The photos were then found on the internet

A young woman was recorded while using the bathroom by a robot vacuum cleaner, and the pictures eventually emerged on Facebook. The data breach is from iRobot’s new Roomba J7 series robot vacuum.

roomba j7

According to this article, images from a test version of the household device’s camera were collected, and they were then submitted to Scale AI, a company that hires people from all around the world to tag audio, photo, and video data used to train artificial intelligence systems.

From there, 15 images mysteriously found their way onto personal messaging forums used by Venezuelan IT professionals, according to MIT Technology Review. iRobot, the company that invented the autonomous vacuum cleaner, acknowledged that its technology had taken pictures in 2020.

roomba captures woman on loo

The images were captured by “special development robots with hardware and software modifications that are not and never were present on iRobot consumer products for purchase”.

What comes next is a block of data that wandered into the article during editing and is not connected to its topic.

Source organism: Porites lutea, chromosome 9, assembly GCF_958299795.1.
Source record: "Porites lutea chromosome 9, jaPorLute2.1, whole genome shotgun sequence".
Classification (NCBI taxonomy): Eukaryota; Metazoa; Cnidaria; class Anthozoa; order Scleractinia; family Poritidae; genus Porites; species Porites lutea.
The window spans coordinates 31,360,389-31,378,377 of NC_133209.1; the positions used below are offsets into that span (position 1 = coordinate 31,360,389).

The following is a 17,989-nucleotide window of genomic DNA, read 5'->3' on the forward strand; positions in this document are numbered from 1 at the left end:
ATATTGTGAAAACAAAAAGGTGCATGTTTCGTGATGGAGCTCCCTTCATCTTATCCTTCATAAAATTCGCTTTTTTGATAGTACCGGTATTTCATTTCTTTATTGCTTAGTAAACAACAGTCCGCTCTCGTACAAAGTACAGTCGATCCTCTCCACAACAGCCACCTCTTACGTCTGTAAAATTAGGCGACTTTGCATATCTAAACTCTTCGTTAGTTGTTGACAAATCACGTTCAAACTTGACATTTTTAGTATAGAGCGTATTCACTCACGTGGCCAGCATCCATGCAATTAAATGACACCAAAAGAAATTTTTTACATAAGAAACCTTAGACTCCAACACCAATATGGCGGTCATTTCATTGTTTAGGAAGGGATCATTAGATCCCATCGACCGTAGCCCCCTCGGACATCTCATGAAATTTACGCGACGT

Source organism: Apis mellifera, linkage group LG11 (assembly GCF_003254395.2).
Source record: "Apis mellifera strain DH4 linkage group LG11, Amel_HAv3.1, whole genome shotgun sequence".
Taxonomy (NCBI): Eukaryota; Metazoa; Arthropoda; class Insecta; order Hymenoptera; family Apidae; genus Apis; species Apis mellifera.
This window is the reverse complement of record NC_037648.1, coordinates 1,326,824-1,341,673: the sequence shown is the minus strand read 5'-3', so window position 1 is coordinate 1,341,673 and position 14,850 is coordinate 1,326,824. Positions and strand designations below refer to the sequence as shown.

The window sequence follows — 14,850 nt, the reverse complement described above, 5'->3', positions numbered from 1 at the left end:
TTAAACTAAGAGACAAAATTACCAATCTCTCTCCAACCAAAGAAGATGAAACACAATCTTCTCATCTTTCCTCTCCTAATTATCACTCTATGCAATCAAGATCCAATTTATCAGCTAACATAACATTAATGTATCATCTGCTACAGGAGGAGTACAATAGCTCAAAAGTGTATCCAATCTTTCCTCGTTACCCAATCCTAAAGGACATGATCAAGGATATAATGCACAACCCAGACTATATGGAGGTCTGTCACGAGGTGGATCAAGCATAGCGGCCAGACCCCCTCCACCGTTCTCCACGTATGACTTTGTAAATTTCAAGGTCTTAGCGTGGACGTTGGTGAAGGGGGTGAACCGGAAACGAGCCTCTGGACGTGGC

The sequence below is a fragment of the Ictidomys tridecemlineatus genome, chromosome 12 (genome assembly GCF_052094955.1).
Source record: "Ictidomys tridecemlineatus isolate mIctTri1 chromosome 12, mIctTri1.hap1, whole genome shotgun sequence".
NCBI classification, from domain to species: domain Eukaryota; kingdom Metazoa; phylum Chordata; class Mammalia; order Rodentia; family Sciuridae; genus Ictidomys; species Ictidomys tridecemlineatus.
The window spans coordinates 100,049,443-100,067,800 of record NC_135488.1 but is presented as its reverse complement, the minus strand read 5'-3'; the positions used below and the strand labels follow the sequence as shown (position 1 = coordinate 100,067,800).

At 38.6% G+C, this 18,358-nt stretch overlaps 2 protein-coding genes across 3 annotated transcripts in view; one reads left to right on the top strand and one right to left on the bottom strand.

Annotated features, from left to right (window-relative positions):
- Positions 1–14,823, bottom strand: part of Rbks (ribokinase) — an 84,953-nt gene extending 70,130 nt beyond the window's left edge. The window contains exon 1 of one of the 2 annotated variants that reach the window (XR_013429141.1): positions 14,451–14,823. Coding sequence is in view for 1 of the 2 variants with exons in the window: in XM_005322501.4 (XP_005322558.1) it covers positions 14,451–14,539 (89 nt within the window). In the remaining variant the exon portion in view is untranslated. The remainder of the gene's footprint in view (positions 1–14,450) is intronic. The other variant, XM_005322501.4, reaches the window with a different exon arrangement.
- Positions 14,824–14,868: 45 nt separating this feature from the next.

They stated that the Roombas had been delivered to “paid collectors and employees” who had signed formal agreements stating that all data collected by the Roombas, including video, might be provided back to the company for training.

According to the company, the 15 photos that ended up on Facebook were among the two million images shared with Scale AI.

The test subjects were instructed to “remove anything they deem sensitive from any space the robot operates in, including children”. In addition, the company claimed that the special test devices had been labeled with stickers that made it clear video filming was underway.

>>>  A Ted-Ed video tells about farts through a toon

However, when requested, the company refused to provide copies of the signed agreements or make any product testers available for interview.

The chief executive officer of iRobot, Colin Angle, has stated that the business is “terminating its relationship with the service provider who leaked the images, is actively investigating the matter, and [is] taking measures to help prevent a similar leak by any service provider in the future”.

Dennis Giese, a data security expert from Boston’s Northeastern University, specializes in protecting home appliances like Amazon’s Alexa assistant claims that robotic vacuums like the Roomba are especially dangerous since “you have no way to control that they can drive around in your home”.